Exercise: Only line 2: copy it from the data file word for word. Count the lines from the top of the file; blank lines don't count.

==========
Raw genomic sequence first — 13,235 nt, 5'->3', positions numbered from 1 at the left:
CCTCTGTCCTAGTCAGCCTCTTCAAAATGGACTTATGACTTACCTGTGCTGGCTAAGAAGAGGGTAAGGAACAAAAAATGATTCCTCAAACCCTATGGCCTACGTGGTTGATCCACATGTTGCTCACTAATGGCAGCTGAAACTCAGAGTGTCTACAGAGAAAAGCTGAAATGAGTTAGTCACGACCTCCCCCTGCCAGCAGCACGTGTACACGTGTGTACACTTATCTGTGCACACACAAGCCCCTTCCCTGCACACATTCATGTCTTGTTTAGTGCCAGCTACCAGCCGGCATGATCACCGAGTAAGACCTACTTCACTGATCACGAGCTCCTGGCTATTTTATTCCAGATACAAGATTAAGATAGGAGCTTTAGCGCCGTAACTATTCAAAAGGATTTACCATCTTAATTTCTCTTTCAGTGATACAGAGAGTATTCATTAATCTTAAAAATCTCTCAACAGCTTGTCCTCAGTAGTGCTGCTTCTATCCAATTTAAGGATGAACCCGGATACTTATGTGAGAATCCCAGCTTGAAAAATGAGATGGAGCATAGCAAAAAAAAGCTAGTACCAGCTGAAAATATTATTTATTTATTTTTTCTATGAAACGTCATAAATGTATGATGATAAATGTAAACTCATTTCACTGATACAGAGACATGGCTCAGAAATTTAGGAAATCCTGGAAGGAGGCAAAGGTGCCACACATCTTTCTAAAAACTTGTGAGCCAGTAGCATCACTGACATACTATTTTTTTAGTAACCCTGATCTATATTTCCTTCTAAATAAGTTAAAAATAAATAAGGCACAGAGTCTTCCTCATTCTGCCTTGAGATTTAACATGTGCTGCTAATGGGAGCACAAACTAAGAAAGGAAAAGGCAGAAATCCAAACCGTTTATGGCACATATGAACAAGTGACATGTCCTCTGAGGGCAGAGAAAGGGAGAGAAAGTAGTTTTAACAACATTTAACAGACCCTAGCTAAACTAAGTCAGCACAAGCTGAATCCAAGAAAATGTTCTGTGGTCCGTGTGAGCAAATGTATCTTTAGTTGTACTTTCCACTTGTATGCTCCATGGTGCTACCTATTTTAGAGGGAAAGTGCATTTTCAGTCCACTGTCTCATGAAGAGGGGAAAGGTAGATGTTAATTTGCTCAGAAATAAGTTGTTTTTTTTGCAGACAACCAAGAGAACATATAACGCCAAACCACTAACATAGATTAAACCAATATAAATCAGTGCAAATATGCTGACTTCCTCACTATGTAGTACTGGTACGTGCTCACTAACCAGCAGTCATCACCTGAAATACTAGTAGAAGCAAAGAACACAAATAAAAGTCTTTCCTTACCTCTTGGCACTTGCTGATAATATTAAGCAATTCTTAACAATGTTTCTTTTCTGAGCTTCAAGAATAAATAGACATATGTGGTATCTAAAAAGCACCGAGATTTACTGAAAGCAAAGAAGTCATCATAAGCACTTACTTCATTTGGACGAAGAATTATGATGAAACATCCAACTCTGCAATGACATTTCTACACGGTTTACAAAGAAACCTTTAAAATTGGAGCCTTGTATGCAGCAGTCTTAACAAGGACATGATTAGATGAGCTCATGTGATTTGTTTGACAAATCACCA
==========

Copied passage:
CCTCTGTCCTAGTCAGCCTCTTCAAAATGGACTTATGACTTACCTGTGCTGGCTAAGAAGAGGGTAAGGAACAAAAAATGATTCCTCAAACCCTATGGCCTACGTGGTTGATCCACATGTTGCTCACTAATGGCAGCTGAAACTCAGAGTGTCTACAGAGAAAAGCTGAAATGAGTTAGTCACGACCTCCCCCTGCCAGCAGCACGTGTACACGTGTGTACACTTATCTGTGCACACACAAGCCCCTTCCCTGCACACATTCATGTCTTGTTTAGTGCCAGCTACCAGCCGGCATGATCACCGAGTAAGACCTACTTCACTGATCACGAGCTCCTGGCTATTTTATTCCAGATACAAGATTAAGATAGGAGCTTTAGCGCCGTAACTATTCAAAAGGATTTACCATCTTAATTTCTCTTTCAGTGATACAGAGAGTATTCATTAATCTTAAAAATCTCTCAACAGCTTGTCCTCAGTAGTGCTGCTTCTATCCAATTTAAGGATGAACCCGGATACTTATGTGAGAATCCCAGCTTGAAAAATGAGATGGAGCATAGCAAAAAAAAGCTAGTACCAGCTGAAAATATTATTTATTTATTTTTTCTATGAAACGTCATAAATGTATGATGATAAATGTAAACTCATTTCACTGATACAGAGACATGGCTCAGAAATTTAGGAAATCCTGGAAGGAGGCAAAGGTGCCACACATCTTTCTAAAAACTTGTGAGCCAGTAGCATCACTGACATACTATTTTTTTAGTAACCCTGATCTATATTTCCTTCTAAATAAGTTAAAAATAAATAAGGCACAGAGTCTTCCTCATTCTGCCTTGAGATTTAACATGTGCTGCTAATGGGAGCACAAACTAAGAAAGGAAAAGGCAGAAATCCAAACCGTTTATGGCACATATGAACAAGTGACATGTCCTCTGAGGGCAGAGAAAGGGAGAGAAAGTAGTTTTAACAACATTTAACAGACCCTAGCTAAACTAAGTCAGCACAAGCTGAATCCAAGAAAATGTTCTGTGGTCCGTGTGAGCAAATGTATCTTTAGTTGTACTTTCCACTTGTATGCTCCATGGTGCTACCTATTTTAGAGGGAAAGTGCATTTTCAGTCCACTGTCTCATGAAGAGGGGAAAGGTAGATGTTAATTTGCTCAGAAATAAGTTGTTTTTTTTGCAGACAACCAAGAGAACATATAACGCCAAACCACTAACATAGATTAAACCAATATAAATCAGTGCAAATATGCTGACTTCCTCACTATGTAGTACTGGTACGTGCTCACTAACCAGCAGTCATCACCTGAAATACTAGTAGAAGCAAAGAACACAAATAAAAGTCTTTCCTTACCTCTTGGCACTTGCTGATAATATTAAGCAATTCTTAACAATGTTTCTTTTCTGAGCTTCAAGAATAAATAGACATATGTGGTATCTAAAAAGCACCGAGATTTACTGAAAGCAAAGAAGTCATCATAAGCACTTACTTCATTTGGACGAAGAATTATGATGAAACATCCAACTCTGCAATGACATTTCTACACGGTTTACAAAGAAACCTTTAAAATTGGAGCCTTGTATGCAGCAGTCTTAACAAGGACATGATTAGATGAGCTCATGTGATTTGTTTGACAAATCACCA